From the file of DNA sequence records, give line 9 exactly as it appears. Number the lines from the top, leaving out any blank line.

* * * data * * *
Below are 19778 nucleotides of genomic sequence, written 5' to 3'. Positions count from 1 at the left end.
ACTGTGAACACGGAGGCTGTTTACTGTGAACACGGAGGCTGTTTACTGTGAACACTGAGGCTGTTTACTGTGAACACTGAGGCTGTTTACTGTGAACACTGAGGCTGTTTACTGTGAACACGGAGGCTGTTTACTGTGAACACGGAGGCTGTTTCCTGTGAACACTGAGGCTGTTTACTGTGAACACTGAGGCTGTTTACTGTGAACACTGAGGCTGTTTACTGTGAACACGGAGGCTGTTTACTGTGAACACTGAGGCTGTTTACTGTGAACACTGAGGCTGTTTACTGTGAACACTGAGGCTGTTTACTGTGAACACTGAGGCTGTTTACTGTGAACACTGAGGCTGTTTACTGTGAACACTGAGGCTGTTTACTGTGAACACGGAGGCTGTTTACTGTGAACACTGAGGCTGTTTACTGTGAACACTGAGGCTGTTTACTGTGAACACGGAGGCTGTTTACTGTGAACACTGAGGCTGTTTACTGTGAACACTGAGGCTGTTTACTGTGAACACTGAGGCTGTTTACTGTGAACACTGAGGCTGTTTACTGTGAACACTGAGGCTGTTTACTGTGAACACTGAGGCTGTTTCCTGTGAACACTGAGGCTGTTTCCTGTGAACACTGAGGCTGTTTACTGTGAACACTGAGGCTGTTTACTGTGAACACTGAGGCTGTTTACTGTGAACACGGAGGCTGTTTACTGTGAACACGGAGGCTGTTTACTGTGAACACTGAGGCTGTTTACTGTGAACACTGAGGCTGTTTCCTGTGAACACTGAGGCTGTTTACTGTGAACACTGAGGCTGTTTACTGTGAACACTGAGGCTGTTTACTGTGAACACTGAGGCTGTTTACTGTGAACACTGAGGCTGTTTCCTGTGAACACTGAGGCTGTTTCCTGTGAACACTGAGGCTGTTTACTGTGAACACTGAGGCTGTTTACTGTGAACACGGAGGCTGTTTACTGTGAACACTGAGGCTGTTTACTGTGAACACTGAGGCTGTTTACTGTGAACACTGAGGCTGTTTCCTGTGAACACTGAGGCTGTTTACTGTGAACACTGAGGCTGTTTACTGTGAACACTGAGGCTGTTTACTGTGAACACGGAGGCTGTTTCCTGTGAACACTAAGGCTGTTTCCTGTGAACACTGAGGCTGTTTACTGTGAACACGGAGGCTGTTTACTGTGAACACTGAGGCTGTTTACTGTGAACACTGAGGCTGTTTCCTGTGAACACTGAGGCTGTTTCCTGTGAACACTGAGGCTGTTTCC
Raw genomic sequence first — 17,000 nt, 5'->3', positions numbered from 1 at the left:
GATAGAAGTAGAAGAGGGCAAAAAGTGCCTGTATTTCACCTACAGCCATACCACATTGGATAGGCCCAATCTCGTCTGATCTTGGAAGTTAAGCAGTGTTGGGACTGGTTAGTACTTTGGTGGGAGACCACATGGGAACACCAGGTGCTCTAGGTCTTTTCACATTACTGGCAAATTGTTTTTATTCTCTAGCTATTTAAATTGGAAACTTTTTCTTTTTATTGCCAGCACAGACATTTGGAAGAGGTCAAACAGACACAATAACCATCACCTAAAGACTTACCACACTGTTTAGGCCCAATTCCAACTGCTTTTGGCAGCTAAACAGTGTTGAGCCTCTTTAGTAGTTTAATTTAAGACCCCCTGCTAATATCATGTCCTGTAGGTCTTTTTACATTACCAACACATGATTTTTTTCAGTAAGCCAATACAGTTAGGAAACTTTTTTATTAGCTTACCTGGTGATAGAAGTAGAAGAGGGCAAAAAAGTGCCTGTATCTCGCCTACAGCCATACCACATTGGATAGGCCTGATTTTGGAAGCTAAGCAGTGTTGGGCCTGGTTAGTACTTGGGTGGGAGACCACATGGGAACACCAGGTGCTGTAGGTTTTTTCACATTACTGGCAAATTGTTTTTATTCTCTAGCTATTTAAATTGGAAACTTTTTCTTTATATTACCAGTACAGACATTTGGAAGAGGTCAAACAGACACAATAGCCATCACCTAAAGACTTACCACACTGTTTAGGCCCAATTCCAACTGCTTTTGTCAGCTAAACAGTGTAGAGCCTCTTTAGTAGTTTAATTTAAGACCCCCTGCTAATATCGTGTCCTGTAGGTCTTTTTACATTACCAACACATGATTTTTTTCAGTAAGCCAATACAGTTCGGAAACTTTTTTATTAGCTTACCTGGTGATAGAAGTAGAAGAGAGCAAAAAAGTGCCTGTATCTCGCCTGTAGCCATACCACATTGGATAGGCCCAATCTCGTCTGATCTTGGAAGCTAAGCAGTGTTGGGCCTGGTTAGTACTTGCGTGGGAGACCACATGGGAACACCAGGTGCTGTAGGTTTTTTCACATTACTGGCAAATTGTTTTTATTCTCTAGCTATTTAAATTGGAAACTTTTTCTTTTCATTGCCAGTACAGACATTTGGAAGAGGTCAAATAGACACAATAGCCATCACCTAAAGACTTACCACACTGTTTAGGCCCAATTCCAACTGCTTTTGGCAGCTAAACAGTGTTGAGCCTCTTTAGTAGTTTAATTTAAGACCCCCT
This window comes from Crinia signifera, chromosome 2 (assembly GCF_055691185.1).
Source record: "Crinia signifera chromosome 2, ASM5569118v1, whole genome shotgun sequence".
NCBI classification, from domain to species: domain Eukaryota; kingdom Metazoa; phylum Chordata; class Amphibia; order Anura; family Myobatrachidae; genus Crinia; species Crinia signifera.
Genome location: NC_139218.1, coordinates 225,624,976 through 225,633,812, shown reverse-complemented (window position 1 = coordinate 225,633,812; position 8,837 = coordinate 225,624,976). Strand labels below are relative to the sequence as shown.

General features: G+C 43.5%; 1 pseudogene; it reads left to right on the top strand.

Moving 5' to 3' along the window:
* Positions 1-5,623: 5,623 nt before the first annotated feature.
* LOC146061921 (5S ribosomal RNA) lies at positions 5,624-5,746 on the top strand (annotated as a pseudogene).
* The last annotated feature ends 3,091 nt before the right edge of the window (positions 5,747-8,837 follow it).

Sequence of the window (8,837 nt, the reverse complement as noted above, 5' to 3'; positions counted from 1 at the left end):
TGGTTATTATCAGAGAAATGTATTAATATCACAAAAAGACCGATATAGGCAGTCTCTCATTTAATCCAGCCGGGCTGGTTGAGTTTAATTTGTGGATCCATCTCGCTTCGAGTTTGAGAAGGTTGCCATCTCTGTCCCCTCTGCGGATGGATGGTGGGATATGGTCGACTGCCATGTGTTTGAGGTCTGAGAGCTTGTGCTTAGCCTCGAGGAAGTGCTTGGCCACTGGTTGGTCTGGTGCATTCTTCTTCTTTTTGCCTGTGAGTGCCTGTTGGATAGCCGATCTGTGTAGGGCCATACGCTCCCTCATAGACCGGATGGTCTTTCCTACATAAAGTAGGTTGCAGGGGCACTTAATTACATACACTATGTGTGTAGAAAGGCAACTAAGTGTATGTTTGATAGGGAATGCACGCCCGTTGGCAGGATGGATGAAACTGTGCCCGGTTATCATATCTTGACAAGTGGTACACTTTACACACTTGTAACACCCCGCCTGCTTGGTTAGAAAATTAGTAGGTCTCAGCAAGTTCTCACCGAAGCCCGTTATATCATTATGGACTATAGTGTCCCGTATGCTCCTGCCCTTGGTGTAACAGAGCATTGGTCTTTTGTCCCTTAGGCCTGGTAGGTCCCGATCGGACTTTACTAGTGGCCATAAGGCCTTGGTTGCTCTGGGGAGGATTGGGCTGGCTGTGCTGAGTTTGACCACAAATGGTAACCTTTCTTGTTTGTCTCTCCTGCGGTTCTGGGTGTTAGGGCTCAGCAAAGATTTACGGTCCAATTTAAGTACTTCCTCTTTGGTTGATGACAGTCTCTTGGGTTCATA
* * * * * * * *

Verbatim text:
General features: G+C 43.5%; 1 pseudogene; it reads left to right on the top strand.